ALTERNATIVE PROTEIN eat like a bird
oppoSi Te: The sweet-and-sour crickets on the menu
at linger falls in line with the restaurant’s commitment
to sourcing and exploring sustainable proteins.
prepared under the guidance of chef de cuisine Emma Sanchez, leans toward local
Central Texas food.
“We started experimenting with insects a couple of years ago to introduce our
staff and guests to new culinary experiences,” says Sonya Coté, chef/owner. “We use
Merci Mercado sal de gusano—a gourmet edible worm salt—and chapulines. These
bug dishes appear on the menu on a rotating basis. Other insects we have been using
are mealworms and bee larvae. Having these offerings definitely sets us apart from
competitors and enables us to engage guests in conversations about food and farmers.”
“The insects are served both ground and whole, the latter showing up in fritters, on
salads or enrobed in chocolate,” Coté says.
tastes that linger
Founded by Justin Cucci in 2011, Denver’s Linger exhibits a focus on global street
foods. “Insects are central to many street food cultures around the world. It works
for Linger’s menu approach, and falls in line with our commitment to sourcing and
exploring sustainable proteins,” says Jeremy Kittelson, culinary director. “We mostly
work with crickets, black ants and grasshoppers, obtaining them from Wendy Lu
McGill at Rocky Mountain Micro Ranch [Denver].”
In the beginning, Kittelson admits, insects on the menu were a novelty. “Now, it’s
much more than that. No longer is it just about the fear factor. People are genuinely
excited to try the bugs. I don't know that anyone else in Denver is investing time into
creating dishes with edible insects.
“Our sweet-and-sour crickets are really popular. They’re prepared with fried
crickets, black ant rice, chapulines, tofu, Chinese sausage, charred broccoli, long beans
and black sesame in a sweet-and-sour sauce.”
going big on small
Following graduation from The Culinary Institute of America, Charlie Schaffer
worked closely with Alain Ducasse, Pedro Subijana and Lidia Bastianich before serving
as executive chef for the Patina Restaurant Group. Since 2009, he’s been partnering
with his wife Kathleen at Schaffer in Los Angeles, a party/event catering business that
likes to give clients a taste of the future.
“We’re fascinated with offering our customers and fans dishes that are cutting-
edge, and, clearly, insect protein is the newest frontier,” says Schaffer. “Our company
is constantly on the forefront of the next big thing. We are fans of crickets, especially in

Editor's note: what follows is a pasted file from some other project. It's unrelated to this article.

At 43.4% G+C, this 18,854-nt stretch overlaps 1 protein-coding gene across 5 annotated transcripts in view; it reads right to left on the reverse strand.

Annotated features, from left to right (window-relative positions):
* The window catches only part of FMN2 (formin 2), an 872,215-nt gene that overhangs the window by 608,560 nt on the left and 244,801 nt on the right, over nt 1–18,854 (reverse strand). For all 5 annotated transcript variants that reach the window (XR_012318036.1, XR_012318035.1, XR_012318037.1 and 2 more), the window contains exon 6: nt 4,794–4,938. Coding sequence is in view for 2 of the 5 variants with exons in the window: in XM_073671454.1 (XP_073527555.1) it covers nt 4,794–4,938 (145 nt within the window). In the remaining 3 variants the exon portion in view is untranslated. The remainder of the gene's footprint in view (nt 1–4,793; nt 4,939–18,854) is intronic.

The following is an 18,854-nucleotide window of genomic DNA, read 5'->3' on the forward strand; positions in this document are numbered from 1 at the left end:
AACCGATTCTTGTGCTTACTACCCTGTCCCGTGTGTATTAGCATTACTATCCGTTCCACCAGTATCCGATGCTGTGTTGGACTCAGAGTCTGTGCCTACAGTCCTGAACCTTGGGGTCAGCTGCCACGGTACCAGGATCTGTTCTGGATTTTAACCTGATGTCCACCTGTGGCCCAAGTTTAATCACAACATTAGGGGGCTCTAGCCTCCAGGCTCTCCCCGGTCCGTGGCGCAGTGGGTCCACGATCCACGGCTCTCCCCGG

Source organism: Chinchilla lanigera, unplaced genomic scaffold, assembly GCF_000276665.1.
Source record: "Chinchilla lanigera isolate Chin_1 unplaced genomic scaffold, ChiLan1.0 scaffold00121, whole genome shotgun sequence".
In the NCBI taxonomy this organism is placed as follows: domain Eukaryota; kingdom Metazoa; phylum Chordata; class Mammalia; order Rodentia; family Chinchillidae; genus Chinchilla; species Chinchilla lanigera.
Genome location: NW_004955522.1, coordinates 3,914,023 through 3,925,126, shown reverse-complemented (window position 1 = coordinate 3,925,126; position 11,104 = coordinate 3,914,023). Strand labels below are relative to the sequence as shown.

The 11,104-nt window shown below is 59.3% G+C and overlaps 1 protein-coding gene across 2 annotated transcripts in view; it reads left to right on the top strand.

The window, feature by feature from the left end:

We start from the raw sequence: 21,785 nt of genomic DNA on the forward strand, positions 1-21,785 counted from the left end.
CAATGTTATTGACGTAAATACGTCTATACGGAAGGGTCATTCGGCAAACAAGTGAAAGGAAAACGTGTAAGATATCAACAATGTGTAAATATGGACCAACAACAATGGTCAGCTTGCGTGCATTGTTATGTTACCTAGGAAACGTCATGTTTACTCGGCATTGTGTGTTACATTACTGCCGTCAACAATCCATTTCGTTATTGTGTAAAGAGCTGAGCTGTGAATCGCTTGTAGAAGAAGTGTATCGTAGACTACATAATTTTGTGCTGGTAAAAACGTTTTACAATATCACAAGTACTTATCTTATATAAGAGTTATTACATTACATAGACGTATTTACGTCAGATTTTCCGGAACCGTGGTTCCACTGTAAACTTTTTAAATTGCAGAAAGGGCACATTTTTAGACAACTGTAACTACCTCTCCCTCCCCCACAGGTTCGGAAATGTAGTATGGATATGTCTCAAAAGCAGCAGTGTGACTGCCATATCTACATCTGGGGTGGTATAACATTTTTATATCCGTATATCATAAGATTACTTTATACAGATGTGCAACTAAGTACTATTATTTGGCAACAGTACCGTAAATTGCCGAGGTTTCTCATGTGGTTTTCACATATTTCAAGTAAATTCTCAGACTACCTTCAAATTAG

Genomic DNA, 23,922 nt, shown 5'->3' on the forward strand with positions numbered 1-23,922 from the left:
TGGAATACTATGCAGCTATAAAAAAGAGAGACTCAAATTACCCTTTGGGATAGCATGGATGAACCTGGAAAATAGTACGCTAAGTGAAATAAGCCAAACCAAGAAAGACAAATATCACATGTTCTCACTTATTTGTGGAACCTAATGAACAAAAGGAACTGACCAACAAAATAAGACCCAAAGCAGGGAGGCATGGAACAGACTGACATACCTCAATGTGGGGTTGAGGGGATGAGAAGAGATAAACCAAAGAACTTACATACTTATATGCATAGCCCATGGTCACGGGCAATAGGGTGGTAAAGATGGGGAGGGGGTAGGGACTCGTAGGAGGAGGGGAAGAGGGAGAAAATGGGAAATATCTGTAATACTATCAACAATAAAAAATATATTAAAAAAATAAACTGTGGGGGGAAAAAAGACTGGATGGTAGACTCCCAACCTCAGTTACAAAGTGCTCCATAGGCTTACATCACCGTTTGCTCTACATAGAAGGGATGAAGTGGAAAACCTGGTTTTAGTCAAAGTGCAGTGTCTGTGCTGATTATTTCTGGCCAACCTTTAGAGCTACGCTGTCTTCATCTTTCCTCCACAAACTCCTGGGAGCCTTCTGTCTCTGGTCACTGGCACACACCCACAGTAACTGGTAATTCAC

the form of cricket powder, which can be easily introduced into a myriad of recipes. In
addition, we also create dishes featuring grasshoppers and ants.”
Noting that edible insects are easy to buy online, Schaffer says, “One of our favorite
sources is Exoterra [Sheridan, Wyoming]. In addition, specialty food stores such as
Whole Foods actually sell cricket powder as well as cricket chips, cricket bars and so on.”
Nevertheless, the world of mini-invertebrates is far from a regular item on most
shopping lists. To many Westerners, he admits, the idea of eating insects still has
shock value. To ease diners to the point of no hesitation, “we have to educate them.
fodder for the future
While some chefs are enthusiastic about eating
insects, they don’t all agree on how commonplace this
“We will definitely see insects featured more and more
in restaurants. As the culture and consciousness shifts
toward a more sustainable diet, we hope that will
translate to its use in the American home, as well,”
says Sonya Coté, chef/owner, Eden East, Austin, Texas.
Rick Lopez, executive chef, La Condesa, Austin, says
the American consumer will more than likely not
adapt to a steady diet featuring bugs. He foresees the
greatest amount of insect consumption coming from
avid travelers, those who have become inured to the
practice in other parts of the world.
While not attempting to predict just how popular edible
insects will become, Charlie Schaffer, partner, Schaffer,
Los Angeles, suggests that insect use will be strong as
an ingredient, but not necessarily the dominant item in
a given dish. He offers as comparison the way in which
corn and corn byproducts have infiltrated the American
food system during the past 40 years. In his view, the
process is inevitable as water supplies dwindle. One
gallon of water makes the same amount of protein as
2,000 gallons—if that one gallon is being used to raise
crickets instead of beef, he explains.
“Insects are also a great source of protein, calcium, iron,
omega fatty acids, dietary fiber and minerals,” he adds.